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Cries Of London Snap Cards

February 7, 2013
by the gentle author

It has been a while since I added to my collection of Cries of London down the ages, so I was delighted to acquire these beautiful cards recently for a mere couple of pounds. For me, their patina after more than century of use in games of Snap only enhances the appeal of these characterful portraits of industrious Londoners of the eighteen-nineties.

You may also like to take a look at these other sets of the Cries of London

London Characters

Geoffrey Fletcher’s Pavement Pounders

Faulkner’s Street Cries

William Craig Marshall’s Itinerant Traders

London Melodies

Henry Mayhew’s Street Traders

H.W.Petherick’s London Characters

John Thomson’s Street Life in London

Aunt Busy Bee’s New London Cries

Marcellus Laroon’s Cries of London

John Player’s Cries of London

More John Player’s Cries of London

William Nicholson’s London Types

John Leighton’s London Cries

Francis Wheatley’s Cries of London

John Thomas Smith’s Vagabondiana of 1817

John Thomas Smith’s Vagabondiana II

John Thomas Smith’s Vagabondiana III

Thomas Rowlandson’s Lower Orders

More of Thomas Rowlandson’s Lower Orders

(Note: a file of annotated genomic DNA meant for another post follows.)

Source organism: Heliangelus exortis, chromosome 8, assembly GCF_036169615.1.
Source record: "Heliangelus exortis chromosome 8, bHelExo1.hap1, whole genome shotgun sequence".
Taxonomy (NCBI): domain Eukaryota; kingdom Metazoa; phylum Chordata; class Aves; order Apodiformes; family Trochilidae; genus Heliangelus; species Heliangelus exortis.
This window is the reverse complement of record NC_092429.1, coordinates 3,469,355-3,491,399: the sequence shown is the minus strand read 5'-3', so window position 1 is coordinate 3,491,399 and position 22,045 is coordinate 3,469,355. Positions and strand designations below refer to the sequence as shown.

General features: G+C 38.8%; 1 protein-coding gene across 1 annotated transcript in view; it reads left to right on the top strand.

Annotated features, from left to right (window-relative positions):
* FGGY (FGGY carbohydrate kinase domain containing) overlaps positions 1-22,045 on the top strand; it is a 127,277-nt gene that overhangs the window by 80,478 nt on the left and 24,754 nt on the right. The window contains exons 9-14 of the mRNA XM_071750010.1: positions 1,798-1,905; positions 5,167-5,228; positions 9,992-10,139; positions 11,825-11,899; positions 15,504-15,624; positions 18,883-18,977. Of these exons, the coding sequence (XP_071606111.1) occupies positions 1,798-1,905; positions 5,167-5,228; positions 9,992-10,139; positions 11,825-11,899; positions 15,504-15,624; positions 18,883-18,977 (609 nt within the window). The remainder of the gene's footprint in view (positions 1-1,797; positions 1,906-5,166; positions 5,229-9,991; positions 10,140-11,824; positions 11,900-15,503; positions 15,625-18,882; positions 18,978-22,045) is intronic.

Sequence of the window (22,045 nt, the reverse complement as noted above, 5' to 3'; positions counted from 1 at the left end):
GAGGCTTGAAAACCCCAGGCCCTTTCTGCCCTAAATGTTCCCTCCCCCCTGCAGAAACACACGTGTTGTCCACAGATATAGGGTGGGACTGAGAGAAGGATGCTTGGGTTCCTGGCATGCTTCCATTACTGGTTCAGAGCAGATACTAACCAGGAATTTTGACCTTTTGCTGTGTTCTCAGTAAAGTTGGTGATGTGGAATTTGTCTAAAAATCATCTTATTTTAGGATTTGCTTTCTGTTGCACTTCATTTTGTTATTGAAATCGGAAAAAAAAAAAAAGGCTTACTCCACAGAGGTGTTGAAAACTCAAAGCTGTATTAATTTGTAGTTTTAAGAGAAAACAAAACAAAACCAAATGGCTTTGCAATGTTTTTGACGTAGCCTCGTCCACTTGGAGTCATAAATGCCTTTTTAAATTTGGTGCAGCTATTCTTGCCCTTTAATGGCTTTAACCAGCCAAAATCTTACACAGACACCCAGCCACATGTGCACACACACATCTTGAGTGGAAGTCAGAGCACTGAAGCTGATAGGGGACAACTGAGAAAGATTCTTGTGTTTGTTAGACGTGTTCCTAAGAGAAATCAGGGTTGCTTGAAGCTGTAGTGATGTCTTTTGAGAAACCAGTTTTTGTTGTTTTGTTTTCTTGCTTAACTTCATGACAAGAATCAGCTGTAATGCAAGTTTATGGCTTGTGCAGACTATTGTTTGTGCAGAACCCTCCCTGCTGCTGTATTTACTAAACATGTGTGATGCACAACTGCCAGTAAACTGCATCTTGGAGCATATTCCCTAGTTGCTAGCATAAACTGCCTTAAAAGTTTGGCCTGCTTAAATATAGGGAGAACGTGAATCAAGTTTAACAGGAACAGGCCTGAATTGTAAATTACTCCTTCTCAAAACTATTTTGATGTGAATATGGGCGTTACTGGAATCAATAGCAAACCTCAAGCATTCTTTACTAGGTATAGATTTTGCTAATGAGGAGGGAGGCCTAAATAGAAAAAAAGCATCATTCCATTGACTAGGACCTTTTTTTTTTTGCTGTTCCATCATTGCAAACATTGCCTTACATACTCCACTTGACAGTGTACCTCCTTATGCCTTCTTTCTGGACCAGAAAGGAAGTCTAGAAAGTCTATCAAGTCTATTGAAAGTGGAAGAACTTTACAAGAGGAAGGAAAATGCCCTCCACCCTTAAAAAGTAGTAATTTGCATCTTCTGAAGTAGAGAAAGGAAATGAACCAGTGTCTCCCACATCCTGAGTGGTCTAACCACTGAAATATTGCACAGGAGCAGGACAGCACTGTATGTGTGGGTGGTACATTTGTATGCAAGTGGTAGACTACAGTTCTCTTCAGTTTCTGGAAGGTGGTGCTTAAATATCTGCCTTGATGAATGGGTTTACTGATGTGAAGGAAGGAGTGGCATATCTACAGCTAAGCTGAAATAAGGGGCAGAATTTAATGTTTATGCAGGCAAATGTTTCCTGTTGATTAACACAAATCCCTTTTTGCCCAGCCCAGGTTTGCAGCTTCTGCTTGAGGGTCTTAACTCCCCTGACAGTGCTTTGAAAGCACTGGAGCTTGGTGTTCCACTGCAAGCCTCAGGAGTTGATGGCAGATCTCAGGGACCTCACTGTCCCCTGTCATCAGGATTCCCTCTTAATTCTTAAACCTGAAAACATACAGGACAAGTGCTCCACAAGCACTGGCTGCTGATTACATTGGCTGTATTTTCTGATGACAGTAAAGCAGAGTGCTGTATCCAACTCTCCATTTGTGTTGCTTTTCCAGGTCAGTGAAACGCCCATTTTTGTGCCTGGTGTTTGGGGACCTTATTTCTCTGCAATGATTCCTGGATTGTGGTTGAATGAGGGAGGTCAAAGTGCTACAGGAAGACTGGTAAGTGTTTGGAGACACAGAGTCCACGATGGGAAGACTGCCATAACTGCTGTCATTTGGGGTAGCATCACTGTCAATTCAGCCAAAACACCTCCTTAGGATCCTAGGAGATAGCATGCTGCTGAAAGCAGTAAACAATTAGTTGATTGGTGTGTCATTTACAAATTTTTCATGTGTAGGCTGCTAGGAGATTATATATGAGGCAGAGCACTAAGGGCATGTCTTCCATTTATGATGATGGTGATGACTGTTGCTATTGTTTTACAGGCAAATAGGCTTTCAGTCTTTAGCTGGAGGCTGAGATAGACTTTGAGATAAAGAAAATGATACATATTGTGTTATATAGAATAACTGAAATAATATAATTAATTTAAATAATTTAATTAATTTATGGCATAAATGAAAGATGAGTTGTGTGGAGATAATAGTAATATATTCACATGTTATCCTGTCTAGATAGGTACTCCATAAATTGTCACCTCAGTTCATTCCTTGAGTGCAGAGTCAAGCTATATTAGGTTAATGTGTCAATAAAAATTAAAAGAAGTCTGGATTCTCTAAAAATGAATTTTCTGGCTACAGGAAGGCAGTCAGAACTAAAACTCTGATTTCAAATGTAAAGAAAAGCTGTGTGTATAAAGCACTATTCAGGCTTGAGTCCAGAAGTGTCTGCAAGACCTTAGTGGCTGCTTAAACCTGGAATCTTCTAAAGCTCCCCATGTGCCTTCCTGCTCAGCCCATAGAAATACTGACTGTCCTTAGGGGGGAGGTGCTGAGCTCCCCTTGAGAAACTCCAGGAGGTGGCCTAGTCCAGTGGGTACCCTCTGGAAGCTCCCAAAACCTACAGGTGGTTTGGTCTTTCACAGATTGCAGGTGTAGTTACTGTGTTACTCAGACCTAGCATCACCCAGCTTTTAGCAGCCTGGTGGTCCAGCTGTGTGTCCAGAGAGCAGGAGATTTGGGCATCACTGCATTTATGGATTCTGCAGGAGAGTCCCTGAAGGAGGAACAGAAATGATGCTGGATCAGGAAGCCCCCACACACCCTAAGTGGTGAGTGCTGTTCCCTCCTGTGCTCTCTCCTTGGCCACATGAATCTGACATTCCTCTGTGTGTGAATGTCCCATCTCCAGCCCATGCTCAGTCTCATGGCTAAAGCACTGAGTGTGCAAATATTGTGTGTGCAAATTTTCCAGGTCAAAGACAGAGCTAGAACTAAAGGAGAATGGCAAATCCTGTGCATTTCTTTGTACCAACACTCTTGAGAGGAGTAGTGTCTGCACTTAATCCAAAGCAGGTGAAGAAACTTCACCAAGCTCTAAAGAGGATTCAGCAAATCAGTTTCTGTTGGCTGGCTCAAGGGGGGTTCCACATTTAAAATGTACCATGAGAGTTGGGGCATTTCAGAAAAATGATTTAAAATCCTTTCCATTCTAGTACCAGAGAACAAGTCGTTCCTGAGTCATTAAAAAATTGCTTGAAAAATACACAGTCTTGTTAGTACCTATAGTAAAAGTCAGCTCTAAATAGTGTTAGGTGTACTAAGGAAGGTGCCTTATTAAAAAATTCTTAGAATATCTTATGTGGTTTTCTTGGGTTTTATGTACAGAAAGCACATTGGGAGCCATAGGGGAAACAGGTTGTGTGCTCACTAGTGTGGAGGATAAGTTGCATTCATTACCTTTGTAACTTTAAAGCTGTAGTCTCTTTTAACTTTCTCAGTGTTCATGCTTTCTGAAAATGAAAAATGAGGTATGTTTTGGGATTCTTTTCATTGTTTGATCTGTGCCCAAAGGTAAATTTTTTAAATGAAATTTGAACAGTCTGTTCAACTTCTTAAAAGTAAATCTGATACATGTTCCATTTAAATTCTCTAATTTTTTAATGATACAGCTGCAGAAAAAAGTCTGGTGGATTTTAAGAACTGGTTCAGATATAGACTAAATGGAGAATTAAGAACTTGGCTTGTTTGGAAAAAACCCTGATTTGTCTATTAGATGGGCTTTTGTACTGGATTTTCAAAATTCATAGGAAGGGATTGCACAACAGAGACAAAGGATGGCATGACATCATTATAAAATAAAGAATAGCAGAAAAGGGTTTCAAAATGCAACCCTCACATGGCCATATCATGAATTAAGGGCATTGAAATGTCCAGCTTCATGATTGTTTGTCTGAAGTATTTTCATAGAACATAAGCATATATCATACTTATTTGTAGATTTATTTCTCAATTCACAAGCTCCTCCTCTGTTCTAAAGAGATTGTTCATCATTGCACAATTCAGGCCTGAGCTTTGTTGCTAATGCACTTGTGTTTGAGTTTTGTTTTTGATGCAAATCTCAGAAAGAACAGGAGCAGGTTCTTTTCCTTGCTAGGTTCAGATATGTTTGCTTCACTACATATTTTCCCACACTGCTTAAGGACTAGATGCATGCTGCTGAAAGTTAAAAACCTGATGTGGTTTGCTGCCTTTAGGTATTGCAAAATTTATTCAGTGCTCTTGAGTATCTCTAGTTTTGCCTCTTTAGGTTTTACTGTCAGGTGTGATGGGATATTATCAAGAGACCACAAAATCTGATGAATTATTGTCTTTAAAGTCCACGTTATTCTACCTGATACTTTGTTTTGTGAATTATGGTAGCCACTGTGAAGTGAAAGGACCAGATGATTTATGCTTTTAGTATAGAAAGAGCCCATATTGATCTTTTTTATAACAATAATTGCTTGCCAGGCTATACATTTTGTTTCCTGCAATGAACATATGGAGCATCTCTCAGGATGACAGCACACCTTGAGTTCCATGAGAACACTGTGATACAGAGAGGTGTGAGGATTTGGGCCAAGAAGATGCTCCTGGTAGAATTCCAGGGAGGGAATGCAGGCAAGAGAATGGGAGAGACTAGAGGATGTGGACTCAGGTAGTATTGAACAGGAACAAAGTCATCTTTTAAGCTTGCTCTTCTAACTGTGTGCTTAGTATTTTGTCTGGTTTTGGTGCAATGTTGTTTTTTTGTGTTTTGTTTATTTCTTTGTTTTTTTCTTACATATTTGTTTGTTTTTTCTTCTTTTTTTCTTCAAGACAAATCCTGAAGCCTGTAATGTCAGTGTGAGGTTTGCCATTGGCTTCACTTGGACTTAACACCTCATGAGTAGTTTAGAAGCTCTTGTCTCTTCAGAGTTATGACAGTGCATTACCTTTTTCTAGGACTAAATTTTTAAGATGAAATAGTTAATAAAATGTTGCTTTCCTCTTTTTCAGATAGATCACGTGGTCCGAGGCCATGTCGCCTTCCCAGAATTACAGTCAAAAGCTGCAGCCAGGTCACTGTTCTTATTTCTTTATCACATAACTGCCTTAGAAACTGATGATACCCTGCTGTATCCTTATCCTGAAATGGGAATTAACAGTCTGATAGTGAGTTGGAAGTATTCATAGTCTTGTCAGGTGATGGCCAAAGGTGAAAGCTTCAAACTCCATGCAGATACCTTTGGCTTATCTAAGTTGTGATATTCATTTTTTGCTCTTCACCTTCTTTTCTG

Victorian Tradesmen Scraps

Cries of London Scraps

New Cries of London 1803

Adam Dant’s  New Cries of Spittlefields

7 Responses leave one →
  1. February 7, 2013

    I just wish we had the same repairing service so easily available – although I guess the internet offers most of the things in your selected Cries of London above. Really enjoyed the pix. Thanks. Nicola

  2. February 7, 2013

    Great cards! What’s Hokey Pokey?

  3. February 7, 2013

    I checked back to see if there was an answer and then googled :

    Definition of hokey-pokey
    1 [mass noun] dated ice cream sold on the street, especially by Italian street vendors.


  4. Gary permalink
    February 7, 2013

    Hokey Pokey was still around when I was a child in the 1930’s, it was a white ice cream that was frozen into very hard blocks, it made your teeth ache, I can still feel the pain.

  5. Gary permalink
    February 7, 2013

    I have just remembered the vendors cry,
    “Hokey Pockey, penny a lump”
    Gary (again)

  6. Maureen Gardner permalink
    February 8, 2013

    I had a set of these cards in the 1930’s when I was about four. One I remember well was Mr Bun the Baker. What happy times we had playing Snap.

  7. July 25, 2017

    I have a set of these cards in my collection and recently listed them for sale in my online tictail shop, along with many more vintage British games.

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